World Cup Super 8, Barbados: South Africa 157-1 beat England 154 by nine wickets
Andrew Hall produced a devastating burst of four wickets
England produced one of their poorest performances to crash out of the World Cup with an ignominious nine-wicket defeat by South Africa in Barbados.
Andrew Hall took a devastating four wickets from nine balls and finished with 5-18 as England were bowled out for a feeble 154 in 48 overs.
South Africa captain Graeme Smith then smashed 89 not out to usher his team to victory with more than 30 overs left.
The Proteas thus took the remaining semi-final place in emphatic fashion.
The manner of South Africa's run chase was indicative of a team determined to make a statement.
They began the tournament rated the number one side in the world and briefly threatened the status of World Cup holders Australia as favourites.
But some poor performances, including a heavy loss to Bangladesh, left a few questions in the air. They will hope to have answered them with this performance.
Instead, it is England who go back to the drawing-board - with the make-up of the batting order the principal concern.
If they fail to beat West Indies in their final match, Michael Vaughan's team will have ended up losing to five Test nations in the tournament, and beating just one - Bangladesh.
Michael Vaughan looks thoroughly depressed after getting out
At the toss of a match many were expecting to be a close, tense affair, Vaughan called correctly and elected to bat first.
But the captain took 20 balls to get off the mark as England's top order did their normal thing of failing to take advantage of the early over fielding restrictions while also losing wickets.
The score was just nine in the eighth over when Ian Bell's speculative hook ballooned off a top edge to square leg.
With Shaun Pollock bowling almost non-stop maidens at one end, it was Vaughan himself who was the next man to be dismissed, for 17 (more or less his World Cup average).
He had actually managed to hit a couple of decent fours when he inexplicably missed a straight ball from Andre Nel which thudded into his pads in front of middle stump.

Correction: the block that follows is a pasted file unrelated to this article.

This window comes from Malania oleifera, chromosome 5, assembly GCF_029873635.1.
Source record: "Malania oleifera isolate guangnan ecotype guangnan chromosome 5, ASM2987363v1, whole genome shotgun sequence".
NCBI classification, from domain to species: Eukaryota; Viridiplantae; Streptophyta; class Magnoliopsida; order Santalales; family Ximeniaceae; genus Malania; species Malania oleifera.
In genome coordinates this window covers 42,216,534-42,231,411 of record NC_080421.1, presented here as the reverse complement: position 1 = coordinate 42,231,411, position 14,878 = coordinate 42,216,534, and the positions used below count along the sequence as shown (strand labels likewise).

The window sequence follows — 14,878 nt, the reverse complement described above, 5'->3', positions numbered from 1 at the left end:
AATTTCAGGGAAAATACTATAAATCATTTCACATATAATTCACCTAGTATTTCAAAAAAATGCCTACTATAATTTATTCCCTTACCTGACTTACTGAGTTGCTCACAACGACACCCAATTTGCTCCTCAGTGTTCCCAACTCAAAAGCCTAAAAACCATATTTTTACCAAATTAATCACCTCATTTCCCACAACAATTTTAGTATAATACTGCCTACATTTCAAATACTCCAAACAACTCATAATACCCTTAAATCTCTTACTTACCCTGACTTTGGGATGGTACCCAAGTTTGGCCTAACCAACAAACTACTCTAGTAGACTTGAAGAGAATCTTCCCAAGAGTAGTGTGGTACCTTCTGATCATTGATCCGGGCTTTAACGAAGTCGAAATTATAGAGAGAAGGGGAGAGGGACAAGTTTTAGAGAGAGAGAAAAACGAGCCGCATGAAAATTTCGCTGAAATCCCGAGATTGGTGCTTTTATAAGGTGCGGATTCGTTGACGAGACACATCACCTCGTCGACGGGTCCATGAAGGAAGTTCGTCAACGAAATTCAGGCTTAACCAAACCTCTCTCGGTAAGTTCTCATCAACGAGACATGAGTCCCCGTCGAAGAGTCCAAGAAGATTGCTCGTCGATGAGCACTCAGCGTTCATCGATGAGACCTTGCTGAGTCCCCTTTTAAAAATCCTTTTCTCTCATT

Kevin Pietersen, the only batsman opposition teams fear when playing England, also failed.
He had three runs to his name when deciding to try to drive his 15th ball wide of mid-on for four.
But the delivery from Nel forced the bat to twist in Pietersen's hands, the ball lobbed out towards mid-off, and Smith dived forward to take a good catch.
Andrew Strauss (46) and Paul Collingwood (30) had a repair job to do, and initially did it quite well - adding 58 in 16 overs.
Oddly, they began to score slower and slower, with Jacques Kallis proving particularly hard to get away.
Finally, in the 33rd over and with the score on 111, Strauss picked out Smith off Kallis - the skipper having plonked himself cleverly as a floating close catcher at about fourth slip.
That wicket was the catalyst for a remarkable burst of wickets from Hall, who took his first four wickets in nine balls and ultimately finished with his best return ever - and the best by a South African in World Cups.
Hall surprised Collingwood with extra pace to remove him lbw, bowled Andrew Flintoff with reverse swing and smoothly accounted for both Paul Nixon and Sajid Mahmood.
Graeme Smith thrashed England's bowlers to all corners
Ravi Bopara, however, was not fazed and the Essex right-hander cobbled together a stand of 23 with Monty Panesar before the latter nicked Nel (3-35) to Mark Boucher.
And when Anderson came in Bopara (27 not out) tried to farm the strike as best he could before Hall returned to remove the last man lbw.
England's batsmen had made the pitch look awkward, with suggestions of uneven bounce.
But Smith and AB de Villiers attacked England's bowlers with such ease and confidence that it looked like the two teams were playing on different wickets.
De Villiers took two boundaries from each of Mahmood's first two overs and when Vaughan switched to Flintoff, Smith thumped the all-rounder down the ground for four more first ball.
Panesar was also given the treatment, and although De Villiers did fall to an edge off Flintoff for 42, it remained one-way traffic.
Mahmood's laughably awful attempt at stopping a boundary brought up the 100 in the 11th over, and new batsman Kallis also hit some hefty blows.
But it was Smith who really humiliated England's bowlers.
The only mistake he made was when he was caught off a Mahmood no-ball - it was that sort of day - and he smashed the winning boundary not long afterwards.
He had hit 13 boundaries in all, scoring his runs from 58 balls.